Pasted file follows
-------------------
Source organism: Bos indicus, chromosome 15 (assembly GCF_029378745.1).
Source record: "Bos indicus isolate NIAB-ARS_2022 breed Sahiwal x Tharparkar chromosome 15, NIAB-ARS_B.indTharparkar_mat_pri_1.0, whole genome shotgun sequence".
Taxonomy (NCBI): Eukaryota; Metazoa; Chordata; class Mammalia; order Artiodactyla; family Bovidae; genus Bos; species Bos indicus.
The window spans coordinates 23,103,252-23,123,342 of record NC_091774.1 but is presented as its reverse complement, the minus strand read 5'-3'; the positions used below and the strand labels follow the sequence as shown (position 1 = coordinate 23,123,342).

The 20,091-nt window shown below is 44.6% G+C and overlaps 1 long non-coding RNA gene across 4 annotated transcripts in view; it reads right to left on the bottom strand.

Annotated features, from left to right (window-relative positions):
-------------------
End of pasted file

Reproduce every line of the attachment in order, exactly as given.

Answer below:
Source organism: Bos indicus, chromosome 15 (assembly GCF_029378745.1).
Source record: "Bos indicus isolate NIAB-ARS_2022 breed Sahiwal x Tharparkar chromosome 15, NIAB-ARS_B.indTharparkar_mat_pri_1.0, whole genome shotgun sequence".
Taxonomy (NCBI): Eukaryota; Metazoa; Chordata; class Mammalia; order Artiodactyla; family Bovidae; genus Bos; species Bos indicus.
The window spans coordinates 23,103,252-23,123,342 of record NC_091774.1 but is presented as its reverse complement, the minus strand read 5'-3'; the positions used below and the strand labels follow the sequence as shown (position 1 = coordinate 23,123,342).

The 20,091-nt window shown below is 44.6% G+C and overlaps 1 long non-coding RNA gene across 4 annotated transcripts in view; it reads right to left on the bottom strand.

Annotated features, from left to right (window-relative positions):